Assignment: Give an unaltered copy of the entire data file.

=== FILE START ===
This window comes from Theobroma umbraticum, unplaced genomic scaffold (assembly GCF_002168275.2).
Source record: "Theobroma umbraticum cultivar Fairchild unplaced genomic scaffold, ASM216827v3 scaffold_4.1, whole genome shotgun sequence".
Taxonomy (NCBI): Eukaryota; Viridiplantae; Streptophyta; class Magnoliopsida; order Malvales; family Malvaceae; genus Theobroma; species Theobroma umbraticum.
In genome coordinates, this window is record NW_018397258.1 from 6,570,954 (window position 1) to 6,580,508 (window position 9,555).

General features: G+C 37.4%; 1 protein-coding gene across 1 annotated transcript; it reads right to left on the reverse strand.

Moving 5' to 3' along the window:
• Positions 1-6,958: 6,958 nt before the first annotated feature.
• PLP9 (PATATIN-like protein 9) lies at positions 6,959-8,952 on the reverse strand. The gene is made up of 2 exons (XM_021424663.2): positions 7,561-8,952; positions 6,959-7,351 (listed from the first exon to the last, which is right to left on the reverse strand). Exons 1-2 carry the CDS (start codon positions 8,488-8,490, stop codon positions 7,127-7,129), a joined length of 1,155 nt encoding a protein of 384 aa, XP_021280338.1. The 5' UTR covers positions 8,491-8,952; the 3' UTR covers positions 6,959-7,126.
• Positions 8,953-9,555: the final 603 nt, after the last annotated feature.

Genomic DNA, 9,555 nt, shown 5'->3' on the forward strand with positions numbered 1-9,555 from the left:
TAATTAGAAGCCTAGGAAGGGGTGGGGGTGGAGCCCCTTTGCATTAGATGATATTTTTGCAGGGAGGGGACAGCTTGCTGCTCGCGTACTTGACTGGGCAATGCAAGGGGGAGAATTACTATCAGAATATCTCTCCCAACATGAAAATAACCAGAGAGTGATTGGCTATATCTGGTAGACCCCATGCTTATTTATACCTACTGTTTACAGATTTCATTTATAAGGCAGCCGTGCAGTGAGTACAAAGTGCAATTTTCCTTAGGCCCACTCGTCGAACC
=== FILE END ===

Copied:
This window comes from Theobroma umbraticum, unplaced genomic scaffold (assembly GCF_002168275.2).
Source record: "Theobroma umbraticum cultivar Fairchild unplaced genomic scaffold, ASM216827v3 scaffold_4.1, whole genome shotgun sequence".
Taxonomy (NCBI): Eukaryota; Viridiplantae; Streptophyta; class Magnoliopsida; order Malvales; family Malvaceae; genus Theobroma; species Theobroma umbraticum.
In genome coordinates, this window is record NW_018397258.1 from 6,570,954 (window position 1) to 6,580,508 (window position 9,555).

General features: G+C 37.4%; 1 protein-coding gene across 1 annotated transcript; it reads right to left on the reverse strand.

Moving 5' to 3' along the window:
• Positions 1-6,958: 6,958 nt before the first annotated feature.
• PLP9 (PATATIN-like protein 9) lies at positions 6,959-8,952 on the reverse strand. The gene is made up of 2 exons (XM_021424663.2): positions 7,561-8,952; positions 6,959-7,351 (listed from the first exon to the last, which is right to left on the reverse strand). Exons 1-2 carry the CDS (start codon positions 8,488-8,490, stop codon positions 7,127-7,129), a joined length of 1,155 nt encoding a protein of 384 aa, XP_021280338.1. The 5' UTR covers positions 8,491-8,952; the 3' UTR covers positions 6,959-7,126.
• Positions 8,953-9,555: the final 603 nt, after the last annotated feature.

Genomic DNA, 9,555 nt, shown 5'->3' on the forward strand with positions numbered 1-9,555 from the left:
TAATTAGAAGCCTAGGAAGGGGTGGGGGTGGAGCCCCTTTGCATTAGATGATATTTTTGCAGGGAGGGGACAGCTTGCTGCTCGCGTACTTGACTGGGCAATGCAAGGGGGAGAATTACTATCAGAATATCTCTCCCAACATGAAAATAACCAGAGAGTGATTGGCTATATCTGGTAGACCCCATGCTTATTTATACCTACTGTTTACAGATTTCATTTATAAGGCAGCCGTGCAGTGAGTACAAAGTGCAATTTTCCTTAGGCCCACTCGTCGAACC